That is your assumption at this point, as far as I can tell.

An assumption I do not share.

It is arbitrary and incorrect to judge the 3rd performance the first true performance.

Further, concerning minstrelsy generally:

"Views on slavery were fairly evenly presented in minstrelsy" (1).

"Some songs even suggested the creation of a coalition of working blacks and whites to end the institution (slavery)"
(2).

1. Cockrell, Dale (1997), Demons of Disorder: Early Blackface Minstrels and their World, Cambridge University Press / Cambridge Studies in American Theatre and Drama, ISBN 978-0-521-56828-9. Pg. 187, Note 111.

2. Cockrell, Dale (1997), Demons of Disorder: Early Blackface Minstrels and their World, Cambridge University Press / Cambridge Studies in American Theatre and Drama, ISBN 978-0-521-56828-9. Pg. 146.

This is such an interesting discussion because while we both don't see the song itself as being racist, we have differing views about the context.

My question is do you really believe that in the early 1900s, a minstrel show in Texas wasn't in blackface?

Your wikipedia quoted paragraph mainly depicts "white, working class northerners" but I wanted to check out the book you mentioned as well (it turns out you can read it online via archive.org which is pretty cool). On page 146 it says "the texts from black face songs from 1828-1840 were filled.... with the debate on slavery" then on page 147 it says that "By the mid 1840s....blackface had become more a form of gross mockery". Your other quote (pg 187 note 111) supports this in context as it says "the same number of early blackface ministrels opposed slavery as supported it." Emphasis on early. This is a fact I did not know previously so really good education there. Somewhere around the 1840s it took a sinister turn.

You say third performance, I say first. That first song "Jolly Students" is nothing like the "Eyes of Texas" because again it doesn't have the same lyrics or melody. This is where I don't understand your point. I guess we'll never agree on that but that's okay. I appreciate the discussion.
 

Dualthreat

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My question is do you really believe that in the early 1900s, a minstrel show in Texas wasn't in blackface?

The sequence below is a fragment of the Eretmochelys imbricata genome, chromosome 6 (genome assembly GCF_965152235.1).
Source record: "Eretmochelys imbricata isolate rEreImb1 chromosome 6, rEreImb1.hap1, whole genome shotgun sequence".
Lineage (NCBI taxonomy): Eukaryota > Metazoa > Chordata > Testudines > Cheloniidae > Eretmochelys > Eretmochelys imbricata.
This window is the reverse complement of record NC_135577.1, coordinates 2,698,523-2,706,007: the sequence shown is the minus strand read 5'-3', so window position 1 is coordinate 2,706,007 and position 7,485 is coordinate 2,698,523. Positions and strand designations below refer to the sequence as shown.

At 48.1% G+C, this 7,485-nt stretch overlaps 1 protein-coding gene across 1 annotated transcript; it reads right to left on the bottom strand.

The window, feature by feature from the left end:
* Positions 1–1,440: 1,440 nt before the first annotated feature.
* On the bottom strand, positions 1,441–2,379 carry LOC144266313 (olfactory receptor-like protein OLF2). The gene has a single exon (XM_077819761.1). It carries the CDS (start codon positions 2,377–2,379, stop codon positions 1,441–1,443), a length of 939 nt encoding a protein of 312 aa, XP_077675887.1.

As opposed to ASSUMING it was, when blackface isn't mentioned a single time in the source document about the event? Yes.

As opposed to assuming that every performer in every performance was in blackface? Yes.

I suppose you can research it further.

varsity-band.jpg


The picture of the Varsity band I have is this one. For all I know it was taken that evening before the performance.
 
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Dualthreat

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You say third performance, I say first. That first song "Jolly Students" is nothing like the "Eyes of Texas" because again it doesn't have the same lyrics or melody.

That's entirely irrelevant. It was the same two people pursuing the same outcome throughout the versions of the song, and its performance.

They didn't suddenly decide to write a racist anthem in the 3rd version. That's absurd, and untrue.
 
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Coach_Bass

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As opposed to ASSUMING it was, when blackface isn't mentioned a single time in the source document about the event? Yes.

As opposed to assuming that every performer in every performance was in blackface? Yes.

I suppose you can research it further.

varsity-band.jpg


The picture of the Varsity band I have is this one. For all I know it was taken that evening before the performance.

That's entirely irrelevant. It was the same two people pursuing the same outcome throughout the versions of the song, and its performance.

They didn't suddenly decide to write a racist anthem in the 3rd version. That's absurd, and untrue.

What is not an assumption is the statement by The University of Texas on the issue. The school song was “first sung at a minstrel show and taken indirectly from a Robert E. Lee quote, contextual elements that many people find offensive.”
Offensive contextual elements here being the minstrel show and indirect quote by a racist.
https://news.utexas.edu/key-issues/the-eyes-of-texas/

Also, I personally never said the song was racist or a racist anthem.
 

Dualthreat